If you’ve been sewing for long, you’ve probably noticed that serious sewists don’t like raw edges showing! I’m going to show you how to add a lining to a tote bag to cover up those unfinished edges and add some color.
Though some of the upgrades I’m planning can be done without lining the bag, I do recommend adding a lining at the end of each bag makeover to cover the raw edges and interior stitching. Almost all bag patterns have a lining, so it’s a good skill to practice if you plan to make more bags, purses, and pouches. Later on, I’ll show you how to add various interior pockets to the lining before you attach it to the bag.
There are basically 2 methods for sewing a lining to your bag. The first method is to sew the lining, leaving a few inches open in the bottom. Then you attach the lining with the bag inside out and turn it to the right side through the hole in the lining. The second method is to sew the lining completely, and attach the lining right side out by topstitching.
If that’s confusing…don’t worry! Just work through the photos step-by-step and you’ll see what I mean.
I prefer the first method, which can be slightly more complicated to understand spatially, but it usually produces a cleaner top edge (unless you are a master topstitcher!). Let’s break it down into easier steps…
- about 1/2 yd. of fabric
- thread to match the tote bag
- seam ripper
Lining a Tote Bag: Method 1 – Inside out.
1. First, you need to calculate the size of your pieces. My bag is 14 1/2″ x 14 1/2″. I need to add 1/2″ seam allowances on the sides and bottom. The top edge will be stitched to the lower part of the fold and does not need extra seam allowance. So I cut my lining pieces 15 1/2″ by 15″. If your bag is a different size, measure the bag and add 1/2″ to each side and 1/2″ to the bottom.
2. Use a seam ripper to pick out the lower row of stitching around the top of the bag. On my bags I also picked out the “x” that was stitched across the handle.
3. Place the lining rectangles right sides together. Stitch along both of the the sides (15″ edges) with a 1/2″ seam allowance. Stitch along the bottom (one of the 15 1/2″ edges) leaving a 3-4″ opening in the center.
4. Slide the tote bag inside the lining so that the right sides of the fabric are facing each other. Tuck in the handles and align the side seams. Unfold the top edge of the tote bag and match the top of the lining to the top crease. Pin or clip it in place. (On my bag the seam allowance was uneven. You will be stitching on the uppermost crease, so measure the seam allowance from the crease and line up the fabric accordingly. Or trim around the top edge so that you have an even 1/2″ above the crease.)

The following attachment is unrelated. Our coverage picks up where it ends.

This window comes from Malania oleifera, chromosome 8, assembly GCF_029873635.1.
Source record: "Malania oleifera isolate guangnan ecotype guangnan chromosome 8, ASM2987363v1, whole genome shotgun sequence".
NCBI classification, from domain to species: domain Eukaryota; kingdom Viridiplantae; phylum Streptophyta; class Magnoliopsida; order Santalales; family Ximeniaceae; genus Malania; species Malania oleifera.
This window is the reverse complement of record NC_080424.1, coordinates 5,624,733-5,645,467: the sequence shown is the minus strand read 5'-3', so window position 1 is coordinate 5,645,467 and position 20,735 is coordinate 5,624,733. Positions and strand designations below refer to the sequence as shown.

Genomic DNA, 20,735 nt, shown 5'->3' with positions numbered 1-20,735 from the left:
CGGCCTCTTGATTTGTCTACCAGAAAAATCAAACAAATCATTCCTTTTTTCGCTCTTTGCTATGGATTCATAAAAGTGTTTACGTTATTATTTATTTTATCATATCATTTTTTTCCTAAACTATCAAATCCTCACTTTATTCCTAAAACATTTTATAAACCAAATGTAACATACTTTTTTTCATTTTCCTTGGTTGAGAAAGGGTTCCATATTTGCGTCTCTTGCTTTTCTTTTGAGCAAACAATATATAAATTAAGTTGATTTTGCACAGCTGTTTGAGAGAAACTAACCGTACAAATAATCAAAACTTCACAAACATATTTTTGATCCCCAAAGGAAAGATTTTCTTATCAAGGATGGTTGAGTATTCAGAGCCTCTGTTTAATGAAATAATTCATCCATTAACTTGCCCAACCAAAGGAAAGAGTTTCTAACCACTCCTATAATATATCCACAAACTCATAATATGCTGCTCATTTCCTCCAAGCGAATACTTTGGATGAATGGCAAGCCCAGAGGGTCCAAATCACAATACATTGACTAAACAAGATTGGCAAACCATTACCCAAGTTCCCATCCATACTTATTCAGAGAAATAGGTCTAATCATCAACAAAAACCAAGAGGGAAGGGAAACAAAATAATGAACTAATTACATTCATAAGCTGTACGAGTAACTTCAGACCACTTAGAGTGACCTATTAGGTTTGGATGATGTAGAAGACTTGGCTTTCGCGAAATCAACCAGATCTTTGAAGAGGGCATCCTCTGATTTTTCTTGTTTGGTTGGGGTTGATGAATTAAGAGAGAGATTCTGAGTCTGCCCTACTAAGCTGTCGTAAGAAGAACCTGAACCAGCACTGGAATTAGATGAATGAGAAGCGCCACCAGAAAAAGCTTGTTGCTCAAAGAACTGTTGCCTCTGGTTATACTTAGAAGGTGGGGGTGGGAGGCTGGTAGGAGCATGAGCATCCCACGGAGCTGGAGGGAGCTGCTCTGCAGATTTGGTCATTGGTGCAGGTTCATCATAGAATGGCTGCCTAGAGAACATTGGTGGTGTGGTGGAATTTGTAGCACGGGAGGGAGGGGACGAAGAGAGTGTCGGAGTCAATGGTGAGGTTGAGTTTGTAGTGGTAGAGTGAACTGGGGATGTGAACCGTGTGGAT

5. Use the uppermost crease as a guideline and stitch directly in the crease all the way around the top of the bag.
6. Reach through the hole in the bottom of the lining and turn the bag right side out.
7. Tuck the lining into the bag and press the top fold back into place.
8. Topstitch along the bag where you removed the stitching in the beginning, including the “x’s” on the straps.
9. Hand-stitch the bottom section of the lining closed using a ladder stitch.
Lining a Tote Bag: Method 2 – Right side out.
1. First, you need to calculate the size of your pieces. My bag is 14 1/2″ x 14 1/2″. I need to add 1/2″ seam allowances on all 4 sides. I cut my lining pieces 15 1/2″ by 15 1/2″. If your bag is a different size, measure your bag and add 1/2″ seam allowances to each side.
2. Place the lining pieces right sides together. Stitch along 3 of the sides with a 1/2″ seam allowance.
3. Press the raw edge under 1/2″.
4. Insert the lining into the tote bag. Align the top edges of the bag and lining and match the side seams. Pin and topstitch around the top line of stitching on the bag. You can also topstitch a second line 1″ below the first line of stitching (or wherever your second line of stitching is) if desired.
That’s it! Almost all bags are lined using one of these methods or some variation (like using bias binding on the right side out method). If you have a clear understanding of the 2 basic methods for lining a bag, pattern instructions will make a lot more sense!
If you are just learning to make bags, I encourage you to try both methods. You’ll find patterns with both techniques. Some bag styles don’t work well with one method or the other. For example, a highly structured bag with heavy interfacing might be difficult to turn inside out. So the right side out method works best. Practicing with simple rectangles will really help your spatial thought process when you work with more complicated shapes later on.
Not too hard, right?